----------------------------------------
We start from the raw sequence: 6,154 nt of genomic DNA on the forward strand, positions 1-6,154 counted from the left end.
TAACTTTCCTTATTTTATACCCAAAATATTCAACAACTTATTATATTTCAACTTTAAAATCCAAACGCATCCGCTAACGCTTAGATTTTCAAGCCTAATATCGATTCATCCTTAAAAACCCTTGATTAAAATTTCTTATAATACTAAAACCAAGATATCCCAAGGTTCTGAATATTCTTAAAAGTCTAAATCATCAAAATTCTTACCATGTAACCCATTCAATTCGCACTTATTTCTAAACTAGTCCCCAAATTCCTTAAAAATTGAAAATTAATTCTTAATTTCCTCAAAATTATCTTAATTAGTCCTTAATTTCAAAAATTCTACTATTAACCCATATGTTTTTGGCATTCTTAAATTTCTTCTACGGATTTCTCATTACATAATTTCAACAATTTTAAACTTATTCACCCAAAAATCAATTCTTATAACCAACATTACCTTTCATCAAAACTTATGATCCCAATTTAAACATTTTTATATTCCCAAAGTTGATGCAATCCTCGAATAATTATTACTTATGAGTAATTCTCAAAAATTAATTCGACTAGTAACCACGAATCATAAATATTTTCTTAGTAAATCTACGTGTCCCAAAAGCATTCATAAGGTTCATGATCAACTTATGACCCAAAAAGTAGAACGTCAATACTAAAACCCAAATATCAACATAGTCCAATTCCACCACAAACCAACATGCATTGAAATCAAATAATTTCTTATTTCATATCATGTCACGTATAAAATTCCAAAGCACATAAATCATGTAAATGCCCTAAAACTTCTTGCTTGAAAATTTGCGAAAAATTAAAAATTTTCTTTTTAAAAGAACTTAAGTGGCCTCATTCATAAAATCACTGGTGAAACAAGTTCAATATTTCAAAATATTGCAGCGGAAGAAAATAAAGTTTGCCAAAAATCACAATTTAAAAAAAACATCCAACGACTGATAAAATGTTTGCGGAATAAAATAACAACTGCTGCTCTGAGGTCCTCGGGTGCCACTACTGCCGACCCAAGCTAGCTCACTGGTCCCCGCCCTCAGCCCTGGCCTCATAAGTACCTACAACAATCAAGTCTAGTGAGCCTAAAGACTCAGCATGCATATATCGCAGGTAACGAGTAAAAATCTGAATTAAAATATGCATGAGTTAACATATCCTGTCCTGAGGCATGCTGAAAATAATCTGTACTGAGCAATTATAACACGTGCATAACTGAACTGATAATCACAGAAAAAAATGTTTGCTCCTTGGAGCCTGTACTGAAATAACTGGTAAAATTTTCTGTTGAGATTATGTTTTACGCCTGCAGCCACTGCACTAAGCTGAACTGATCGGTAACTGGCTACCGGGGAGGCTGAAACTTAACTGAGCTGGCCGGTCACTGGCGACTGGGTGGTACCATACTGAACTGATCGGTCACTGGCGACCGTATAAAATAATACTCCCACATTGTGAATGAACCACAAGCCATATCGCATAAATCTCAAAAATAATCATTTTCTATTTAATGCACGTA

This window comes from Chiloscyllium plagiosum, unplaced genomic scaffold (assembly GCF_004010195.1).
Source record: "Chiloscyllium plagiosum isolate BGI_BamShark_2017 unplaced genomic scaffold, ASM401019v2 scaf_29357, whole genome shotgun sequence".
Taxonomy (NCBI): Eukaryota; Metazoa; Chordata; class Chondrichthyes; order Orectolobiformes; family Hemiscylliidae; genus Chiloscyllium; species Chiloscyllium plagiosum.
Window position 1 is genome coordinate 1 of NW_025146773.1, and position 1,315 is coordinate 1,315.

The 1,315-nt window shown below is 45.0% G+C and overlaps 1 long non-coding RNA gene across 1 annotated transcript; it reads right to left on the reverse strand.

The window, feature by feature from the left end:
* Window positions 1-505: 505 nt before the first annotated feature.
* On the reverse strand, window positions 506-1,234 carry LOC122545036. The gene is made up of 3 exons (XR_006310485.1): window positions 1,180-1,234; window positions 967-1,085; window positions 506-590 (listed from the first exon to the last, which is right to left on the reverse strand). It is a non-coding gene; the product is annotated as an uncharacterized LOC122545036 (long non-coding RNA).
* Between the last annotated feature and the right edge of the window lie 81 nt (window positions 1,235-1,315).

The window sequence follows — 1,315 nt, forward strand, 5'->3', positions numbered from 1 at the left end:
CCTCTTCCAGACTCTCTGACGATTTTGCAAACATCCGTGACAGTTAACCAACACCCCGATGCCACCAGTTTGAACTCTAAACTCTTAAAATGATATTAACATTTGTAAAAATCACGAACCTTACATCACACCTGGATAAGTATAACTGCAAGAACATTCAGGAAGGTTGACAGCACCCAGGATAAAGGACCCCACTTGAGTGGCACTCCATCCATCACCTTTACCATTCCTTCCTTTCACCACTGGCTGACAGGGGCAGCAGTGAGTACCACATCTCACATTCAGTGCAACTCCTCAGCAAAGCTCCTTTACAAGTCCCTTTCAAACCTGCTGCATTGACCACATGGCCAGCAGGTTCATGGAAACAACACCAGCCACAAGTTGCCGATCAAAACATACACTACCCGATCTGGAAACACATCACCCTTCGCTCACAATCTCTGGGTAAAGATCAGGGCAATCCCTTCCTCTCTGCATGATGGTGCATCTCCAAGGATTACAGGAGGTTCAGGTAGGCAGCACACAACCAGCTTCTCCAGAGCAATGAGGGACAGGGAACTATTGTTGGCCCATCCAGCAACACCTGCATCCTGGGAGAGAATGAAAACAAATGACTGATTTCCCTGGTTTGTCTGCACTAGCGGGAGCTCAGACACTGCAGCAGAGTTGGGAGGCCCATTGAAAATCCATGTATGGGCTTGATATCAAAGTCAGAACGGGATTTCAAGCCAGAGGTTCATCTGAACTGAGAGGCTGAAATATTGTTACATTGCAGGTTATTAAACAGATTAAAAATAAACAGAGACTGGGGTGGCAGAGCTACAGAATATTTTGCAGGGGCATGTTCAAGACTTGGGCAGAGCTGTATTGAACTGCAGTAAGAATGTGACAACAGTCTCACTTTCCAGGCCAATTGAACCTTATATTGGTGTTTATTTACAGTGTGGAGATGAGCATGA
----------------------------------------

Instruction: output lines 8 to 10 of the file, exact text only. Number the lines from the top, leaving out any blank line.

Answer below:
The window, feature by feature from the left end:
* Window positions 1-505: 505 nt before the first annotated feature.
* On the reverse strand, window positions 506-1,234 carry LOC122545036. The gene is made up of 3 exons (XR_006310485.1): window positions 1,180-1,234; window positions 967-1,085; window positions 506-590 (listed from the first exon to the last, which is right to left on the reverse strand). It is a non-coding gene; the product is annotated as an uncharacterized LOC122545036 (long non-coding RNA).